Time to Tweak Springfield’s Governance Structure
It looks good on paper — even if it isn’t formally down on paper yet.
That’s our initial reaction to a change in Springfield’s governance, as proposed by Chamber of Commerce leaders. They seek a longer term for the mayor, a substantial raise for that office, and the addition of a new position — that of ‘chief administrative officer,’ which is not, at least according to those pushing this initiative, to be confused with a city manager.
Instead, this individual would be part of what would have to be considered a modified ‘strong mayor’ form of government, a model that has been incorporated by several municipalities, including Philadelphia, Oakland, Kansas City, Mo., and St. Petersburg, Fla. Those cities have kept, or returned to, a strong mayor, one who sets a vision for a city and devises strategies for carrying it out, while also adding a layer of professional administration, something most say is needed at a time when municipal management is becoming increasingly complex.
Chamber leaders say such a model can and will work in Springfield, and we believe that it should at least be given serious consideration.
We understand clearly why business leaders would be seeking such a structural change. They have witnessed the progress achieved on several fronts by a control board completely unencumbered by politics, and don’t want to see the city backslide in any way. While no one will say it publicly, there are many who believe Springfield is better off with a control board and are not looking forward to the day when the board concludes its work here.
The proposed changes to Springfield’s governance are being put on the table to quell those fears, and put in place a format that takes the best from both the strong mayor and council-city manager forms of government.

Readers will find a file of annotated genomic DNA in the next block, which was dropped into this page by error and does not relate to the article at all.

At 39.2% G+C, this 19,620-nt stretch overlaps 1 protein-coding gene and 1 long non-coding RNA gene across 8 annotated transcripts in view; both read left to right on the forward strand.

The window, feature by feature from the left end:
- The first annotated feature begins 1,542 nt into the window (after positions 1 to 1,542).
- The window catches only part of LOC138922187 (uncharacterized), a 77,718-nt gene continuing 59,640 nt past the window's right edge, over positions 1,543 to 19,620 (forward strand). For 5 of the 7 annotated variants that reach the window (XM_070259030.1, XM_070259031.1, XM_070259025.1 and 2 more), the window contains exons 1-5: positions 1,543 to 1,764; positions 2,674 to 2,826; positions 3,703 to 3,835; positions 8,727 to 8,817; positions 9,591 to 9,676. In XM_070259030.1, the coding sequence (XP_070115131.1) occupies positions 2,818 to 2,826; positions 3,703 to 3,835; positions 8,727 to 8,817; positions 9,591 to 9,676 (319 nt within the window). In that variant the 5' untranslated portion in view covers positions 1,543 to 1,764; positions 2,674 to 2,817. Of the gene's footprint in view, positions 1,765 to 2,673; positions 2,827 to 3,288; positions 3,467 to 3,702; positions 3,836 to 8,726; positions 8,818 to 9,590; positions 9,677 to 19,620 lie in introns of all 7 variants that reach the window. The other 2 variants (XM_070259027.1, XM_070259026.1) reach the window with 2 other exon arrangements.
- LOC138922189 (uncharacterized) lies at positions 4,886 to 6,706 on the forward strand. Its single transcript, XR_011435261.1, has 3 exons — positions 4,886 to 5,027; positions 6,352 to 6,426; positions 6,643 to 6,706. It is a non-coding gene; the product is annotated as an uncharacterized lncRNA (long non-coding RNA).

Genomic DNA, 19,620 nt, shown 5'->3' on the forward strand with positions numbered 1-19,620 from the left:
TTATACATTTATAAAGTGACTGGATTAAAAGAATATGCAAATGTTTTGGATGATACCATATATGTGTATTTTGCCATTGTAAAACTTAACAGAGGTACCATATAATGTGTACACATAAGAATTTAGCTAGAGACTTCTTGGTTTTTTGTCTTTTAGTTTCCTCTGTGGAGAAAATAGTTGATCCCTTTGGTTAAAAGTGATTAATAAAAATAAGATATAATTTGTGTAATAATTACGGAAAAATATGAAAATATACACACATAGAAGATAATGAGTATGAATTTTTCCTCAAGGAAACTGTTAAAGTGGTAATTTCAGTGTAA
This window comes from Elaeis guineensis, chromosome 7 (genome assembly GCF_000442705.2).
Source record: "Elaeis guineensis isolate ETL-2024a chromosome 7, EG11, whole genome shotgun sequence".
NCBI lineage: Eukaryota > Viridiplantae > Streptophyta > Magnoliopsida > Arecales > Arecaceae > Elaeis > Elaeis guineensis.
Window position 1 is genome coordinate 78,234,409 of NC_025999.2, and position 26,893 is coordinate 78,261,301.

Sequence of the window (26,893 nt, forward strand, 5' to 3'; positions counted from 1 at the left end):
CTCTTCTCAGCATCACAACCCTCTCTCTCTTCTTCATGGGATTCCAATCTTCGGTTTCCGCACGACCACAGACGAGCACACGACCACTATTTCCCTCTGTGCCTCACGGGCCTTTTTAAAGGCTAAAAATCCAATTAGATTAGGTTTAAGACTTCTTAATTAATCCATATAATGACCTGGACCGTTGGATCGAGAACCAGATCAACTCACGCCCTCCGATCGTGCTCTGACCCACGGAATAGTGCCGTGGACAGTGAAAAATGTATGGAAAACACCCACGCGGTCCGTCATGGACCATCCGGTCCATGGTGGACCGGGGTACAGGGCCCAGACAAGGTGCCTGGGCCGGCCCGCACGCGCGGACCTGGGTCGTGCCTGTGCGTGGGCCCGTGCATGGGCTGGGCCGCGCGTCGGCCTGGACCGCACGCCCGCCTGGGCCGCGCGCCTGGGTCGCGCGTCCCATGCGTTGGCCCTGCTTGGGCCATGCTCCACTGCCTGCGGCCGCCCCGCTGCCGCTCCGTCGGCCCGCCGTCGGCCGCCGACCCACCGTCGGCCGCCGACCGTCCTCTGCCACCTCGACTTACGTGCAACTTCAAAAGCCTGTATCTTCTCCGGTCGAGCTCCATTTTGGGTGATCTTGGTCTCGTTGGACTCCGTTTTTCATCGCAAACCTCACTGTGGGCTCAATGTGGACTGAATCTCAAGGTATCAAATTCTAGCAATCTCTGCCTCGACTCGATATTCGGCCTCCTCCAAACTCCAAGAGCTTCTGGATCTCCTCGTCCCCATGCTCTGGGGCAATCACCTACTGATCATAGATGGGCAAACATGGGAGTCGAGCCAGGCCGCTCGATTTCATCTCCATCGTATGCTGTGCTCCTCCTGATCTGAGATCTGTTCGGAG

Here’s how it works: The model calls for a mayor who would be elected by the voters and have what amounts to pre-control-board power, meaning the authority to set policy, present a budget, and, overall, set a tone for the city. But it also includes a new position, what chamber leaders call a ‘chief administrative officer,’ who would handle the day-to-day operations of the city and, in simple terms, carry out that mayor’s vision.
This format provides the city with an elected CEO, someone who will be accountable to voters in a way that no city manager could be. But it also puts in place an administrator who can handle the myriad, often complex nuances of what amounts to a $500 million entity — and can also make sure the city doesn’t spend more money than it has, a condition that spelled doom during the Mike Albano administration.
As we said, it all sounds good, and much of this plan makes sense. Two-year terms for mayors are impractical. The second year of each term is spent running for office, and, as we’ve seen this year, each issue, each decision, becomes highly politicized. Meanwhile, raising the salary from the current $95,000 to $150,000 makes clear sense, and we’ve made this argument many times. While there is the danger that one might run for mayor just for the money, there is also the opportunity to attract many quality candidates who wouldn’t run otherwise because the money isn’t good enough. As for the CAO position, it carries the potential for helping Springfield to continue the progress it has made over the past few years.
Despite all its apparent good sense, however, the chamber’s initiative may not be an easy sell. After all, it represents substantial change, and change is always greeted with skepticism. Meanwhile, this modified strong mayor form of government, while gaining favor in other parts of the country, remains an unknown quantity in the Bay State.
And there are many details to be worked out as to just how the responsibilities will be divided among the mayor and CAO, who will appoint the latter, how long a contract that individual will have, and much more.
As we said at the top, the chamber’s proposal looks good on paper — but cities, especially this one, aren’t managed on paper.